Kenya has adopted several measures to mitigate the threats of biological weapons by terrorists and other criminals, both within and outside its borders.

Besides enhancing security at laboratories and vetting scientists, the country will on Tuesday, October 18 host 14 countries on a two-days conference in Mombasa to mitigate the threats in the region that may lead to the tragic loss of lives, catastrophes, widespread illnesses and food shortages.

The regional workshop by the United Nations Office for Disarmament Affairs (UNODA) in collaboration with Kenya’s National Commission for Science, Technology and Innovation (NACOSTI) seeks to, among other things, boost preparedness and response to deliberate biological threats.

NACOSTI Director General Prof Walter Oyawa has warned that terrorists were moving away from use of mass biological weapons and are instead employing simple methods like pollution of consumable products.

“And this is why this workshop is important to our country; we want to enlighten Kenyans to be cautious about their environment and remain alert since biosafety and biosecurity are emerging challenges,” he said.

The commission undertakes regular inspections, monitoring and evaluation of research institutions to ensure compliance with set standards and guidelines.

“We make sure that all persons intending to undertake scientific research in Kenya obtain a license in accordance with laid down regulations,” said Prof Oyawa.

The participating states will gather feedback on needs and priorities that could be addressed through the project to enhance Biological Weapons Convention (BWC) implementation at the national and regional levels.

The BWC effectively prohibits the development, production, acquisition, stockpiling transfer or use of biological and toxin weapons.

Effective implementation of biological weapons convention

The states will also be briefed on the project Universalization and Effective Implementation of Biological Weapons Convention in Africa

NACOSTI has been designated to be the national focal point in Kenya to coordinate national implementation, submit Confidence building measures forms, communicate with other countries through the Ministry of Foreign Affairs and persuade other countries to ratify the treaty.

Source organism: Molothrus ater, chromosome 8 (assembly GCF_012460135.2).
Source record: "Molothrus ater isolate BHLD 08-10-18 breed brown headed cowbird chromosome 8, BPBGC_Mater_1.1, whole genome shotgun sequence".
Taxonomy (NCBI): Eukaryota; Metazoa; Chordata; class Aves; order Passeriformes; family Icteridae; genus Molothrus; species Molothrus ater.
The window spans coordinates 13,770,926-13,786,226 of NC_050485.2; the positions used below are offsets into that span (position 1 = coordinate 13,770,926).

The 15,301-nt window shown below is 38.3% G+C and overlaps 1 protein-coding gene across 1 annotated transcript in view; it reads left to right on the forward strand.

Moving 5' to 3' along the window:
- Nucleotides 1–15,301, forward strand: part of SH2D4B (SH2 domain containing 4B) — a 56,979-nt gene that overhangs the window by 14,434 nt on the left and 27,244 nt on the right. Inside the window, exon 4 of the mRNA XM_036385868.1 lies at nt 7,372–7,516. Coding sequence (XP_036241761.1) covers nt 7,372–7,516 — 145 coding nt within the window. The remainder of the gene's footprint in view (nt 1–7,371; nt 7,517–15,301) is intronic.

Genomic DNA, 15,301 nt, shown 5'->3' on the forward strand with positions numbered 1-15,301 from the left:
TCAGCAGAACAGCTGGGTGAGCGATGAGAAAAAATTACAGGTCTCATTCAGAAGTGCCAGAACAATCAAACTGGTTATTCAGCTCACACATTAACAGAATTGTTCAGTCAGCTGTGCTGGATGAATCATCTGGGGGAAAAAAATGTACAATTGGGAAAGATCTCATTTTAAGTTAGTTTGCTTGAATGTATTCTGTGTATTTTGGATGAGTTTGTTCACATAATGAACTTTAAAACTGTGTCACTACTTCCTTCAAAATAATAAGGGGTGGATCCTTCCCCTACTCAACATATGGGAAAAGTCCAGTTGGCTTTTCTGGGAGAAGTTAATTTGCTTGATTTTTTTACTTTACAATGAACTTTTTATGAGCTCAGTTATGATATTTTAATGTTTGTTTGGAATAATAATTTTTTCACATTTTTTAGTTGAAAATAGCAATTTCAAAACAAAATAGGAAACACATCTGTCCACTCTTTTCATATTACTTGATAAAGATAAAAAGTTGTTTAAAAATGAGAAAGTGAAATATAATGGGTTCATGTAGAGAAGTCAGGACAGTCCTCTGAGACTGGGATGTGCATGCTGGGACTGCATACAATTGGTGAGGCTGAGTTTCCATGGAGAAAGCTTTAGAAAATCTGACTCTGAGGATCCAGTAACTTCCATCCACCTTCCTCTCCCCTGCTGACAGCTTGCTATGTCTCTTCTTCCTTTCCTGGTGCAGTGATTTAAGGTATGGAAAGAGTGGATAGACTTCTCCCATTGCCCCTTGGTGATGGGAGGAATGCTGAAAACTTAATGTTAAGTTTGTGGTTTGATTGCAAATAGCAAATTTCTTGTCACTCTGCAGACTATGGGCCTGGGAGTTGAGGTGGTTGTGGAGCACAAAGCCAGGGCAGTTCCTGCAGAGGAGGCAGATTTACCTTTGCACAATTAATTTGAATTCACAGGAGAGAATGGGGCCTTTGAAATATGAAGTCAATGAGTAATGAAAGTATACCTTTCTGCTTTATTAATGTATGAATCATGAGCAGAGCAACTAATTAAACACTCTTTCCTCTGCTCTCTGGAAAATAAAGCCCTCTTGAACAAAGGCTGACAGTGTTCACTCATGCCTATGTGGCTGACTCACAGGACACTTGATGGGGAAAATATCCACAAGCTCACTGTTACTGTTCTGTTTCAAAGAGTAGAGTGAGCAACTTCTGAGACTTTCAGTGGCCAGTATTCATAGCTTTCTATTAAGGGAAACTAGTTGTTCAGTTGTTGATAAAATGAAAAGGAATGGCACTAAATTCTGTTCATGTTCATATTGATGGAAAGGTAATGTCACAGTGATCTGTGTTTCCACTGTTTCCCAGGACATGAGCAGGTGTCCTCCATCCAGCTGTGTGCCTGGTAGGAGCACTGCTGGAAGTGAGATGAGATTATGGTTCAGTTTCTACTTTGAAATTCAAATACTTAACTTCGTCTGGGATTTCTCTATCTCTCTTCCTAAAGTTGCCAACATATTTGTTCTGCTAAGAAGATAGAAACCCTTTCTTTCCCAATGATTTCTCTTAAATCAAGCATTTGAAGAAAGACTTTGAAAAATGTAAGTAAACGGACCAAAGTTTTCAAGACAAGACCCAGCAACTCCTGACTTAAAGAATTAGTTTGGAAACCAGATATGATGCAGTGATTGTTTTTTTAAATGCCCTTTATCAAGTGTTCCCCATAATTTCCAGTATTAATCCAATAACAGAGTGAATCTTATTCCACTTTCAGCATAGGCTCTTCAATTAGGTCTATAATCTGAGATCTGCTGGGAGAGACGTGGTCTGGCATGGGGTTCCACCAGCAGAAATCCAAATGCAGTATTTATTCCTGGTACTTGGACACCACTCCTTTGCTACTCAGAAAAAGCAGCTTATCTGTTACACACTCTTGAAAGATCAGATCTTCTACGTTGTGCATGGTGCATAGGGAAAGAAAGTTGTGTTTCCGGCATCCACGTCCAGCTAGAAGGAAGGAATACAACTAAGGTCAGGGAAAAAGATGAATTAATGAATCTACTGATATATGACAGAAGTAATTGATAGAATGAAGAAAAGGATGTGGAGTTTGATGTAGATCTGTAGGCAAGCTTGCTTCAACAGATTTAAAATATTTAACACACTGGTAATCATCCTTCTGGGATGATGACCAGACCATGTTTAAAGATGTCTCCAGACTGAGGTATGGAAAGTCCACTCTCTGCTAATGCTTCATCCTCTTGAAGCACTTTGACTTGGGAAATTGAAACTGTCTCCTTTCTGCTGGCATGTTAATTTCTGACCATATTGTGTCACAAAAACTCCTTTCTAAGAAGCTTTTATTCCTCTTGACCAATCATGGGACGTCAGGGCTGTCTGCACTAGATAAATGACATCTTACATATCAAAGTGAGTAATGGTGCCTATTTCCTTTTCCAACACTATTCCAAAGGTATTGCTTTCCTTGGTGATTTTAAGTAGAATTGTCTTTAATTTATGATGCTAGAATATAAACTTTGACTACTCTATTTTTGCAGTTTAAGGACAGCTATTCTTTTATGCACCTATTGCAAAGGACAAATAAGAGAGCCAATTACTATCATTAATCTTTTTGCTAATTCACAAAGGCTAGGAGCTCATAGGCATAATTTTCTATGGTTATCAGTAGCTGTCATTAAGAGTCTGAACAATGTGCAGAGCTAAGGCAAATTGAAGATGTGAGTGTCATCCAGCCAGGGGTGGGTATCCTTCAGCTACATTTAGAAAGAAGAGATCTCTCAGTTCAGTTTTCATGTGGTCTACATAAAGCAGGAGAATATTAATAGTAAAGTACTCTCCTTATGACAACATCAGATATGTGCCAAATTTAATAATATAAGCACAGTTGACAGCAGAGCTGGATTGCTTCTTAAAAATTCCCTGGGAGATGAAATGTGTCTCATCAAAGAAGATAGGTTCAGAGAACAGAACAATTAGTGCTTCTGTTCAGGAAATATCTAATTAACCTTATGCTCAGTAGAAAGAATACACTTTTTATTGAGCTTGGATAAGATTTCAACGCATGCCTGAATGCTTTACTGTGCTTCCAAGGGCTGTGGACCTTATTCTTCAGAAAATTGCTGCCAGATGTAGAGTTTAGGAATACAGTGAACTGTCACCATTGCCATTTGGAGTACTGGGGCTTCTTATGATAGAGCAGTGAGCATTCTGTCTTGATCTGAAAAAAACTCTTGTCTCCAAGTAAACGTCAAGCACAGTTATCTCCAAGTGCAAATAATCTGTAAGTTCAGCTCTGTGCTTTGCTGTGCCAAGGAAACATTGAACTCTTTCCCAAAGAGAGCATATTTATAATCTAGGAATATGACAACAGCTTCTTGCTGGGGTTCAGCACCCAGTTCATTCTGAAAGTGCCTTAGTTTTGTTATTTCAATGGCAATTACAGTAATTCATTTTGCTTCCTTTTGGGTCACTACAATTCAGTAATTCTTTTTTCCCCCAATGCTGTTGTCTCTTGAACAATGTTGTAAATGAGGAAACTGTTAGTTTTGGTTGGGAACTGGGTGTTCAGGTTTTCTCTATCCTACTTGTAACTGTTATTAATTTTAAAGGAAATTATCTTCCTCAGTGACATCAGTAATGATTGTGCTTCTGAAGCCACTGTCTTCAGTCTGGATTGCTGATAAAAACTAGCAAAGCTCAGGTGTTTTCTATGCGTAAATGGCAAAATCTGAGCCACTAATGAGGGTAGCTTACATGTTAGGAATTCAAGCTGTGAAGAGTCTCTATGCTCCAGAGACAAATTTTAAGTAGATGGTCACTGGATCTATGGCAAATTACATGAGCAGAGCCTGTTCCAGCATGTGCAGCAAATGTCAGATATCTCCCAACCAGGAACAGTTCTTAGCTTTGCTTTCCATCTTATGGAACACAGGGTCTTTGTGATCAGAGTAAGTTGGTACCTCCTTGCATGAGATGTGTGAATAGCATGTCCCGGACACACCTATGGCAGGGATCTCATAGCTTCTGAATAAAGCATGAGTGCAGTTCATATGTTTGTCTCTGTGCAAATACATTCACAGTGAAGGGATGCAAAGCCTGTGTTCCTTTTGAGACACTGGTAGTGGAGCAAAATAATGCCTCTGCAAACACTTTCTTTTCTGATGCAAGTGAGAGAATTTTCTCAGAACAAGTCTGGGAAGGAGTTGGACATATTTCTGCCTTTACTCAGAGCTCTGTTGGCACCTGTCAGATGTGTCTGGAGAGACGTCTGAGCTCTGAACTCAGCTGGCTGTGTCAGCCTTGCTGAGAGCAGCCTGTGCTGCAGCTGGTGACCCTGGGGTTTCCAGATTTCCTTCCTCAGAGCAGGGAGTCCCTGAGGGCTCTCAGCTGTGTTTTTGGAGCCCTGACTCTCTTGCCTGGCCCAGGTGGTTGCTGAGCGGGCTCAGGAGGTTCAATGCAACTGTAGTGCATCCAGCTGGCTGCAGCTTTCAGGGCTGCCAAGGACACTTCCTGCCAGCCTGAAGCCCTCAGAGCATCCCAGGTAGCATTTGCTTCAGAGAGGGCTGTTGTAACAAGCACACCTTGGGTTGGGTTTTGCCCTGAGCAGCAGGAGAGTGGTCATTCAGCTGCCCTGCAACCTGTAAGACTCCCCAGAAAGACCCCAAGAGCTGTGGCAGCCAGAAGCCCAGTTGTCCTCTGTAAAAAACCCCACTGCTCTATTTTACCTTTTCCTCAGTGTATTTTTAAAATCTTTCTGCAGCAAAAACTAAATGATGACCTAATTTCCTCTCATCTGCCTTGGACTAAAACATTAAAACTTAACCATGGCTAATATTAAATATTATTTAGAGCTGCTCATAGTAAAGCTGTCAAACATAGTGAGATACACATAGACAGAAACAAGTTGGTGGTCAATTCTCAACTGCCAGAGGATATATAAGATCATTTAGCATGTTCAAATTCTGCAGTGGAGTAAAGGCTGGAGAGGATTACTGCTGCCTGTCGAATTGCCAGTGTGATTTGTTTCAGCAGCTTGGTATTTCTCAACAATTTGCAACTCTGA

According to NACOSTI’s Dr. Mary Onsarigo who is one of the participants, biological weapons are a major threat just as chemical and nuclear weapons.

Kenya ratified the BWC, a key element in the international community’s efforts to address the proliferation of weapons of mass destruction.

“The states undertook never in any circumstances to develop, produce, stockpile, acquire or retain such weapons,” Dr. Onsarigo said.

BWC was the first multilateral disarmament treaty banning an entire category of weapons of mass destruction (WMD).

Member states of Convention

The Convention has reached almost universal membership with 184 state parties and four signatory states. In Africa, Comoros, Djibouti, Eritrea, and South Sudan have however not signed the treaty.

A total of 14 countries in Eastern Africa including Kenya, Ethiopia, Madagascar, Mauritius, Rwanda, Seychelles, Sudan, Tanzania, Uganda, Somalia.

Biological weapons disseminate disease-causing organisms or toxins to harm or kill humans, animals or plants. Diseases caused by such weapons would not confine themselves to national borders and could spread rapidly around the world.

The states have undertaken to destroy biological weapons or divert them to peaceful purposes; not to transfer, or in any way assist, encourage or induce anyone to manufacture acquire biological weapons; consult bilaterally and multilaterally and cooperate in solving any problems which may arise in relation to the application of the BWC; request the UN Security Council to investigate alleged breaches of the BWC; and assist any State Party exposed to danger as a result of a violation of the BWC.

NACOSTI has also assured Kenyans that adequate measures had been taken to safeguards pathogens in various laboratories across the country.

“We have made sure that the laboratories where pathogens are stored are well secured; neither are the organisms used for the wrong purposes,” Dr Onsarigo said.

Pathogens have also been used as agents of biological warfare and the workshop seeks to review the progress in the implementation of the BWC and also create awareness of the pathogens and biological weapons of mass destruction in general.

“The Biological Weapons Convention (BWC) is trying to prohibit production, acquisition, stockpiling and transfer of pathogens without valid justification. We want to encourage use of pathogens for peaceful science like the production of vaccines,” explained Onsarigo.

The participants will demonstrate their broad understanding of BWC, implementation of the Convention back in their respective countries, and legislations put in place as well as discuss roles and responsibilities of National Contact Points (NCPs) and confidence-building measures.